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Goodmail Customers: 'What Now?'

By Ken Magill

02/08/11

Hundreds of Goodmail customers today are all asking themselves the same question: What happens now?

The email-certification firm left hundreds of emailers in the lurch last week when it abruptly announced it was closing its doors.

As of 5 p.m. PST today, the company’s CertifiedEmail program will no longer exist and for those who bought into the its unique approach to email deliverability, there is nothing else on the market like it.

Goodmail’s CEO and co-founder Daniel Dreymann predicted his customers will remain profitable, just not as profitable.

“There’s no way for them to buy the kind of services we were offering,” he said. “Those are services that for some companies were very profitable. Those companies are simply going to be less profitable. But email is extremely profitable no matter what.”

Of course, the majority of email marketers doesn’t use Goodmail and won’t miss it, but there are some who swear by it—especially some mailers of financial products and services.

“There are other reputation services out there, but our customers very much liked the idea of certified mail and the icon showing it came from us, and from our perspective, knowing that our communication is getting through to customers that want it is critical,” said Simon Williams, chief technology officer for prepaid credit card firm AccountNow. “Losing that ability is going to be critical for us.”

Some deliverability experts, such as Laura Atkins at Word to the Wise, theorized that much of Goodmail’s underlying problem may have been that companies that implement best practices don’t need certification. Williams said he didn’t necessarily agree with that assessment.

“If you follow all of email’s nuances and best practices, your chances of getting delivered are much higher, but it still isn’t guaranteed,” he said.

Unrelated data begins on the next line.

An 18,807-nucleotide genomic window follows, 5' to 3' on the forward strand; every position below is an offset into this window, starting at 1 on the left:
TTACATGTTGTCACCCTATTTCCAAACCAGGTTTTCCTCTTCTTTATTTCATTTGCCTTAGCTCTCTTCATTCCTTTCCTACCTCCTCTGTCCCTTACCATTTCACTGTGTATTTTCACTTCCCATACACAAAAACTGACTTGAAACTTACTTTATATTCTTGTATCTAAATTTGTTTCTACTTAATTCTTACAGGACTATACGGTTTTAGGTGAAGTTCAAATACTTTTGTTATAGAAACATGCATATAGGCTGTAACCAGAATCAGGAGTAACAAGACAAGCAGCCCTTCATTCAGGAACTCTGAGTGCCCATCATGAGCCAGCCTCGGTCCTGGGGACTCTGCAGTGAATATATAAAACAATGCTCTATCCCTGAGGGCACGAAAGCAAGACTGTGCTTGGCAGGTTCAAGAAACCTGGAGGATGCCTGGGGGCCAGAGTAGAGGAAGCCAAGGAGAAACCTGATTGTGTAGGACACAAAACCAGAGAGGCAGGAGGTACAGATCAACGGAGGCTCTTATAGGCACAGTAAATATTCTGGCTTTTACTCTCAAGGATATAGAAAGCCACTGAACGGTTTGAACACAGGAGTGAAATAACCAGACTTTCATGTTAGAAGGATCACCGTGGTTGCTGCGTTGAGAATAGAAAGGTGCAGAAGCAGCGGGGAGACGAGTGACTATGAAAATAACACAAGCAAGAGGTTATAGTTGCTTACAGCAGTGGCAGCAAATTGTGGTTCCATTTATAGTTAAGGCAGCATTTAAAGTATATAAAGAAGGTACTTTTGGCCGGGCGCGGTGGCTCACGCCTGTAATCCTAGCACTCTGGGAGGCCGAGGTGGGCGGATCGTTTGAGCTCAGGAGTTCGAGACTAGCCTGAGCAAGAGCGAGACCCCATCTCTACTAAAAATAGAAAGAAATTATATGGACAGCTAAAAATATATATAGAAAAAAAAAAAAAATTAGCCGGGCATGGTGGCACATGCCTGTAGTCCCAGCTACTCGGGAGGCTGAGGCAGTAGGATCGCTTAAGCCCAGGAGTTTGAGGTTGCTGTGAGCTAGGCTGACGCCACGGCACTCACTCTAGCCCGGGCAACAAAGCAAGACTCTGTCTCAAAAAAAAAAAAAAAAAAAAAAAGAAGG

Williams said he has no idea how the loss of Goodmail will affect his business. “Clearly, it’s not going to be good. We have to look at alternative solutions, but we don’t know how effective they’re going to be.”

Garin Toren, COO of e-billing firm Striata said he will especially miss Goodmail’s delivery verification.

Striata sends more than 1 billion emails a year for clients such as Capital One, HSBC, Barclays and Diner’s Club, according to Toren.

“For a company like Striata where I’m sending bills and statements, getting that coupon back was wonderful,” he said. “Deliverability is 50 times more important for me than for a marketer because I’m sending bank statements into people’s inboxes.”

However, Toren said, the loss of Goodmail’s service “is not a make-or-break situation. It’s a bummer, but not the end of the world.”

Toren also said that even if Goodmail was able to survive its immediate challenges, he isn’t certain it would have been viable in the long term.

“It’s important to be cognizant of the fact that email has been really cleaning up its act,” he said. “It’s entirely possible that in two or three years we wouldn’t have needed a Goodmail. Email has gone from being 100 percent clean to 100 percent dirty and now it’s making its way back at a rapid pace.”

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Terms: Feel free to be as big a jerk as you want, but don't attack anyone other than me personally. And don't criticize people or companies other than me anonymously. Got something crappy to say? Say it under your real name. Anonymous potshots and personal attacks aimed at me, however, are fine.

Posted by: Michael Wright
Date: 2011-02-10 07:00:41
Subject: Email as a commodity

Ken, Goodmail suffered from the inevitable (but inaccurate) perception that email delivery is a commodity. Amazon is offering "Simple Email Service" for $100 per 1million messages, but without any word of deliverability or reporting. This is essentially offering the engine of an email delivery service without any of the parts that actually make it valuable to the marketer. But the pricing makes it difficult to ask for 1000 times more than that for a higher grade service. Goodmail's services were highly valuable to companies that were delivering more than just marketing messages and will be missed in the market place. Implementing and maintaining email best practises takes time and resources without any guarantee that your efforts will always be effective - Goodmail made it simple to pay for the results you were trying to achieve
Posted by: Laura
Date: 2011-02-08 13:26:57
Subject:

Thanks for the mention, Ken. I do think that there are companies that benefit from certification even though they are following best practices. Financial services companies make up the bulk of that demographic. There's so much trash being sent that I can see why financial companies would want / need that extra credential to get a decent response from recipients.

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